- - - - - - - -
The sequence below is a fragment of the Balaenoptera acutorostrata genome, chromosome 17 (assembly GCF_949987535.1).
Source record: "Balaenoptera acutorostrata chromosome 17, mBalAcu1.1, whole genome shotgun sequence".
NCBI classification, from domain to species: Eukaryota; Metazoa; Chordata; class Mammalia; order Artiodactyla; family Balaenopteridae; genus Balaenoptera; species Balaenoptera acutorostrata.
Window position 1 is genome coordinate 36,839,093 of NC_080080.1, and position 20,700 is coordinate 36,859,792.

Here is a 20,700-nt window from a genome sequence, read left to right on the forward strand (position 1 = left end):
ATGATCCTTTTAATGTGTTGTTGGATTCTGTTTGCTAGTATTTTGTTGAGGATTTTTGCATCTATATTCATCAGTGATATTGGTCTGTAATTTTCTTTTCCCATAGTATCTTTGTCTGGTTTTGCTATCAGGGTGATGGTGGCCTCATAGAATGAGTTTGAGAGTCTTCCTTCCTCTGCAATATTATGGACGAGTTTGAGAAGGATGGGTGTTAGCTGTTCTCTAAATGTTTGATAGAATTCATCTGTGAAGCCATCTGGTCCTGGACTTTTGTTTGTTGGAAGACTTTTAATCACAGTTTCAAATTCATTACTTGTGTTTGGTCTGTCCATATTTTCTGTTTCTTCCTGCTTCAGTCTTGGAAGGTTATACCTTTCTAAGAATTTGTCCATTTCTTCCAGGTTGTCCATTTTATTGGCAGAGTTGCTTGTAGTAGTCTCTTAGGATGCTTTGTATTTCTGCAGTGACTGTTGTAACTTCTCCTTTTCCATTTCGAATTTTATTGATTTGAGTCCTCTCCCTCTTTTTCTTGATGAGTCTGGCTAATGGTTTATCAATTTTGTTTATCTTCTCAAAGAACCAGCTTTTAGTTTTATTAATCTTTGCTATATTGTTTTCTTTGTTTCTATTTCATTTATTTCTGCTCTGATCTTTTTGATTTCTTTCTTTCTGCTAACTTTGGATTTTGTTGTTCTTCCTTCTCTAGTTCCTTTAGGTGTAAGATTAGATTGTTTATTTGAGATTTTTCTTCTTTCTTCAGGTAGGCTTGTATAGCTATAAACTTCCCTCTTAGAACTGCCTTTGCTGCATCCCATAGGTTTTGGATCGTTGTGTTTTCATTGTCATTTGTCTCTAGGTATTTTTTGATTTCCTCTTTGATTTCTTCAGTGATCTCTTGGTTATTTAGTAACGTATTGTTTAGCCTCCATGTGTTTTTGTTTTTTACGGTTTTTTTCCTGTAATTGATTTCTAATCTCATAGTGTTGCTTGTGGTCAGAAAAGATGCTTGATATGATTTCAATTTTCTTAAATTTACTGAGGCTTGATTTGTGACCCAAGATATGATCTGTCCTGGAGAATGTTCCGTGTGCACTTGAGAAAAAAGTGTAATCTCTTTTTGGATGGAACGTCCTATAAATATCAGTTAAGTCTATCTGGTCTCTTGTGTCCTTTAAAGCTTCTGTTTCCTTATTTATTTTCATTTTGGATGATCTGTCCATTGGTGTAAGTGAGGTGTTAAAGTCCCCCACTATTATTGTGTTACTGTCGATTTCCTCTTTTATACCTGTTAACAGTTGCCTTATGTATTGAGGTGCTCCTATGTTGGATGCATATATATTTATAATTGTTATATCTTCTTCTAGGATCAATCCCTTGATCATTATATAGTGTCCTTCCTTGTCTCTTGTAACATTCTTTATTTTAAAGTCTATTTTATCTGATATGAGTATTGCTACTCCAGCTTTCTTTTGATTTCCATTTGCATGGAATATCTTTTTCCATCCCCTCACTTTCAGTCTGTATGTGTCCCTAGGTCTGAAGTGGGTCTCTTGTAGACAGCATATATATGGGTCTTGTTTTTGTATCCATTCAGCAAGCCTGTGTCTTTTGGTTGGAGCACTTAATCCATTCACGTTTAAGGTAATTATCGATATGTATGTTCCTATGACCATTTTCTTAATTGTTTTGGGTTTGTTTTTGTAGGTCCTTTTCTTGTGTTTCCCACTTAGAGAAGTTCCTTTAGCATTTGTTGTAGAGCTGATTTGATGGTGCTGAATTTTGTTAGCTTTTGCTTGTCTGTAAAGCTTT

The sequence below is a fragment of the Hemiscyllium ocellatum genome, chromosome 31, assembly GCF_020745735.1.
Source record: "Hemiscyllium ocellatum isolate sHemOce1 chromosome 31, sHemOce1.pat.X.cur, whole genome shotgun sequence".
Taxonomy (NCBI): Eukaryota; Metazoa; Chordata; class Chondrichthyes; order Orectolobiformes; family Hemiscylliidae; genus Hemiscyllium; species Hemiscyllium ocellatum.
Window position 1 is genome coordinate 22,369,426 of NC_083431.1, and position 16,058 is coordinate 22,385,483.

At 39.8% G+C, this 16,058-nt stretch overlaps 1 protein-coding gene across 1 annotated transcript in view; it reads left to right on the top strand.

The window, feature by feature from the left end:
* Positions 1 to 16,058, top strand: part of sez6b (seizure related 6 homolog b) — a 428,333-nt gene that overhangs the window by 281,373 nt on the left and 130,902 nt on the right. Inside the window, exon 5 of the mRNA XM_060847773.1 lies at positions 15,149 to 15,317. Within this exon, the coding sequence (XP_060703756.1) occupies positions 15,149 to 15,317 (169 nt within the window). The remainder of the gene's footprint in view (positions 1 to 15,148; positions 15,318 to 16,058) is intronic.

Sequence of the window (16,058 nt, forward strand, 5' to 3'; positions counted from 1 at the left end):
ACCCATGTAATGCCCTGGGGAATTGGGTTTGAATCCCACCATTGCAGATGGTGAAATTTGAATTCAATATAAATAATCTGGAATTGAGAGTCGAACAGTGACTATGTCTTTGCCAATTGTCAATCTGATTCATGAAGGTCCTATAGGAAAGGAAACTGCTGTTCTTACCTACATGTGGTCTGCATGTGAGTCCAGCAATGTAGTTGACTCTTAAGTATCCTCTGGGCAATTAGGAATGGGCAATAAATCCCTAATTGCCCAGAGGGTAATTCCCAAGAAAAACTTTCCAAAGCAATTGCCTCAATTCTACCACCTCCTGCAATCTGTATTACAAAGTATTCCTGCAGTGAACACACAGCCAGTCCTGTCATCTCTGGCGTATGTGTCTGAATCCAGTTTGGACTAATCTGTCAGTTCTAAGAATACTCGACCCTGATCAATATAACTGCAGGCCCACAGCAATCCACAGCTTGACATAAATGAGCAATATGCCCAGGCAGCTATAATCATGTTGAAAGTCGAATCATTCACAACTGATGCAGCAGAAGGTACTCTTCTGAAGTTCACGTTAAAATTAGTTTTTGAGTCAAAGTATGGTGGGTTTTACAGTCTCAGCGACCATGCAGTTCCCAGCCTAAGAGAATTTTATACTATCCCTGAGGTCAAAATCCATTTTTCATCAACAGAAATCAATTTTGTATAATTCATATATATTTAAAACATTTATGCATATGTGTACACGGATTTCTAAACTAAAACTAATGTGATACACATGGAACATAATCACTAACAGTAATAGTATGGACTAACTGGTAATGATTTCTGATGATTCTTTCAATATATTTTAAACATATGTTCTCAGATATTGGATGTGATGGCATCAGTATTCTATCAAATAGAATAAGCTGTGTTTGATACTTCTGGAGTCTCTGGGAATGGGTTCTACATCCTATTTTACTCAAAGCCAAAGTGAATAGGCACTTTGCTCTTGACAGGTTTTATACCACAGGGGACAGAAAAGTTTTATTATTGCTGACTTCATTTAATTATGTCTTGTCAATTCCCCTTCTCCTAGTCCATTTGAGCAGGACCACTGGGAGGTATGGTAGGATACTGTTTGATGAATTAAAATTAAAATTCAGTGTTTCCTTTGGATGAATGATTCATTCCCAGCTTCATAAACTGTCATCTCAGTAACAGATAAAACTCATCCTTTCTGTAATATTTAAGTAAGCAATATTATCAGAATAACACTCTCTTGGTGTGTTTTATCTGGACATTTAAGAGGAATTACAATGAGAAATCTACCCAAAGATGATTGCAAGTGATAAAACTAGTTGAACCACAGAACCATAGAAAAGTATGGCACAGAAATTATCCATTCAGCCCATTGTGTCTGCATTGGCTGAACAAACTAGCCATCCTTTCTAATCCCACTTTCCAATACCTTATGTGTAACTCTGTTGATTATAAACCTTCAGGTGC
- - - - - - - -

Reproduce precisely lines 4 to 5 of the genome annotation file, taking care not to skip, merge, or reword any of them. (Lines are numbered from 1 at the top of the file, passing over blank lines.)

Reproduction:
Window position 1 is genome coordinate 36,839,093 of NC_080080.1, and position 20,700 is coordinate 36,859,792.

Here is a 20,700-nt window from a genome sequence, read left to right on the forward strand (position 1 = left end):